Today we started preparing the land and trees ready for the olive harvest. This year the crop will be considerable, compared with last year, and the first year we have picked such a large quantity ourselves.
In total, we have 117 olive trees, set in a beautiful field that is full of flowers in the spring.
This time of year, however, things look very different, and we have quite a lot of work ahead to get the ground ready.
We have to cut and clear all the dried-up plants, and then cut off the suckers that grow around the base of the trees. Once the initial cleaning around the trees is done Tim will be able to use the tractor, which will make things considerably quicker.
Although most other olive farmers around us keep their land clear of plants throughout the year, our goal is different. Since we only visit here a couple of times a year, we aim to keep things simple. The sight of the land filled with flowers every spring is truly a sight to behold and worth all the work it creates later in the year. It provides a home and refuge for many types of wild animals and insects…field mice, wild boar, badgers and pine martens have all been seen here. The nightingale sings all day and all night and the buzz of insects is clear in the spring sunshine.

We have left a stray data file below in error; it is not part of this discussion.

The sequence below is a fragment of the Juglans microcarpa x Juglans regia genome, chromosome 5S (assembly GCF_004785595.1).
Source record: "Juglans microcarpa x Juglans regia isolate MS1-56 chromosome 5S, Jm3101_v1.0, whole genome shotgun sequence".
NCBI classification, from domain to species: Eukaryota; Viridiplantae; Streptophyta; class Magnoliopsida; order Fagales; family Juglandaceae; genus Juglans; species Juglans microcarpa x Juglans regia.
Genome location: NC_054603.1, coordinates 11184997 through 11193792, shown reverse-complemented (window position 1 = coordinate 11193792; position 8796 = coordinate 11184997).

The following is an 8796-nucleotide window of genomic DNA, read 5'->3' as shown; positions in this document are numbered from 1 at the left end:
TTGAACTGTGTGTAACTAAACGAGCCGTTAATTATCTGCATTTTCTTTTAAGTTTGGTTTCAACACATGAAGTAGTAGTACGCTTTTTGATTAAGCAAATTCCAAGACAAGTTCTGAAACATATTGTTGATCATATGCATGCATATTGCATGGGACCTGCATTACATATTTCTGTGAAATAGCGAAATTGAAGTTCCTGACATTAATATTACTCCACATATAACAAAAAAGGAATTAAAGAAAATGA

I’ve already started the curing of olives, about 16 pounds so far, that should keep us going this coming year! Imagine…a glass or two of wine, local cheese, some fresh bread and olives!